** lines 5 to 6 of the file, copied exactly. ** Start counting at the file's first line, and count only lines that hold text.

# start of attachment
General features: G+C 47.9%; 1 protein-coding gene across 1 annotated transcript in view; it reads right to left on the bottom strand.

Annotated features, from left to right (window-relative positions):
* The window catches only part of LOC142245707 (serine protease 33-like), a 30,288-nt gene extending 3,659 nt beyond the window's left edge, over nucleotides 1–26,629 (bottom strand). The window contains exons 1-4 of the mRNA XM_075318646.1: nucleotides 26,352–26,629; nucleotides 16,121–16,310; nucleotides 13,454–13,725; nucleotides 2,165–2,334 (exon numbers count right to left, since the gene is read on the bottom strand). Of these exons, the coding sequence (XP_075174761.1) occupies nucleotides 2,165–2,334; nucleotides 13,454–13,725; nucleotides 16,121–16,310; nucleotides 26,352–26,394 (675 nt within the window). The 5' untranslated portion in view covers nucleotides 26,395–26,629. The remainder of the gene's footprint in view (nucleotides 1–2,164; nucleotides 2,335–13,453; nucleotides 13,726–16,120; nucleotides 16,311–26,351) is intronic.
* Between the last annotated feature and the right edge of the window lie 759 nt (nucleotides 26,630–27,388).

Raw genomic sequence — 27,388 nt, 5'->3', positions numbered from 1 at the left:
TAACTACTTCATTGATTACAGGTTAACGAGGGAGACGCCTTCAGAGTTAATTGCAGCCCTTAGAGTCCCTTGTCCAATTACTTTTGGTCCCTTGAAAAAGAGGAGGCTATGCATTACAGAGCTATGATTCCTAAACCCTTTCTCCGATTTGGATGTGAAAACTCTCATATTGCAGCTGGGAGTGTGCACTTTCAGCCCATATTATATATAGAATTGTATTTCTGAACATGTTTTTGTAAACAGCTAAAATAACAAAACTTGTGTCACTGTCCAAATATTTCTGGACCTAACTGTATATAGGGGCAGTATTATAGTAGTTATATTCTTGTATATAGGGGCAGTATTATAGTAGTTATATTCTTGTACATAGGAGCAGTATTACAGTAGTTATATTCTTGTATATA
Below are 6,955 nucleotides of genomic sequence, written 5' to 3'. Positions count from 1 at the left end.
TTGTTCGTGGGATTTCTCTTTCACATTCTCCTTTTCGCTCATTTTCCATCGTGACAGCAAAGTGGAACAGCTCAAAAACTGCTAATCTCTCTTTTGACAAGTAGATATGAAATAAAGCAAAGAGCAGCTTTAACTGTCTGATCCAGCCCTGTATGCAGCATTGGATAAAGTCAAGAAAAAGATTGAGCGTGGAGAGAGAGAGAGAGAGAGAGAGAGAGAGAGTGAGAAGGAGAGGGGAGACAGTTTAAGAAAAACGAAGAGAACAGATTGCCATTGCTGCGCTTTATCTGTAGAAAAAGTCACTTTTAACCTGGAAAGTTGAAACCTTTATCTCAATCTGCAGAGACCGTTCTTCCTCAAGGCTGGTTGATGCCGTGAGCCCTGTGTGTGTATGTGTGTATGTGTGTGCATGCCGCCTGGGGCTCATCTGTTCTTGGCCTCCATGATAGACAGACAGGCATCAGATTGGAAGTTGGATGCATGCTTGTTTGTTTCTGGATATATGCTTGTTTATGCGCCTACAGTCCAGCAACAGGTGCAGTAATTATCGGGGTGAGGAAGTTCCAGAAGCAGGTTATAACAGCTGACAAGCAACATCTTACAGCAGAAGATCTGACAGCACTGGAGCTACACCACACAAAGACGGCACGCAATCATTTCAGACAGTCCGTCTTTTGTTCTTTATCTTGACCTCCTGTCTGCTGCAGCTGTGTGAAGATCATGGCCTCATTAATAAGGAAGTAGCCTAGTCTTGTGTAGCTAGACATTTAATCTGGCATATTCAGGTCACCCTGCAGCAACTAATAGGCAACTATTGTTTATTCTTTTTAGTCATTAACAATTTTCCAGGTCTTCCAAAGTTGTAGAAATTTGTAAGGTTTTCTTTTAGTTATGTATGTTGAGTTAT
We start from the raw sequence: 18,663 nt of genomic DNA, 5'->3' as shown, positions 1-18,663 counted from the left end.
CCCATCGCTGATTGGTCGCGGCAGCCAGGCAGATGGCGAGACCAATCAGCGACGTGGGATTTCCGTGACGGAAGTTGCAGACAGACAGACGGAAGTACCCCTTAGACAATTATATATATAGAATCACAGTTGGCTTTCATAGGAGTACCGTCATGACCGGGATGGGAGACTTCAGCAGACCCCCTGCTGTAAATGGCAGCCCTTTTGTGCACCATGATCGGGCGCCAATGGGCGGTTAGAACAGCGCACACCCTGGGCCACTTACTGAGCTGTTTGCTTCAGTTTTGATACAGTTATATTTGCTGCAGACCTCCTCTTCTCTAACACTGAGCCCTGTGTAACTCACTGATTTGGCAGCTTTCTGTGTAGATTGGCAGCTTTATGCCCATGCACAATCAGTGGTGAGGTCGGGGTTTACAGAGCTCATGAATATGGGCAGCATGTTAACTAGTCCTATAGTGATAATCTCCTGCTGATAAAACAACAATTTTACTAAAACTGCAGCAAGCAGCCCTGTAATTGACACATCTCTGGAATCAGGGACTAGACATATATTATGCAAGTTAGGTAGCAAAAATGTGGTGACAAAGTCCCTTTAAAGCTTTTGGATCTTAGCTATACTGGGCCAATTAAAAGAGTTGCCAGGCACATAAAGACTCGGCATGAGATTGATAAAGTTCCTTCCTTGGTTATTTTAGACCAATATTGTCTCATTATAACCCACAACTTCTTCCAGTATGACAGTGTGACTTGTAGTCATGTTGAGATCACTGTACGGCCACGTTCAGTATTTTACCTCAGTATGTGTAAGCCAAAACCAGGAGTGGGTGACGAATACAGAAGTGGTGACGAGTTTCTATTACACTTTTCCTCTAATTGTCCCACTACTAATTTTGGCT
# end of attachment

Raw genomic sequence — 27,388 nt, 5'->3', positions numbered from 1 at the left:
TAACTACTTCATTGATTACAGGTTAACGAGGGAGACGCCTTCAGAGTTAATTGCAGCCCTTAGAGTCCCTTGTCCAATTACTTTTGGTCCCTTGAAAAAGAGGAGGCTATGCATTACAGAGCTATGATTCCTAAACCCTTTCTCCGATTTGGATGTGAAAACTCTCATATTGCAGCTGGGAGTGTGCACTTTCAGCCCATATTATATATAGAATTGTATTTCTGAACATGTTTTTGTAAACAGCTAAAATAACAAAACTTGTGTCACTGTCCAAATATTTCTGGACCTAACTGTATATAGGGGCAGTATTATAGTAGTTATATTCTTGTATATAGGGGCAGTATTATAGTAGTTATATTCTTGTACATAGGAGCAGTATTACAGTAGTTATATTCTTGTATATA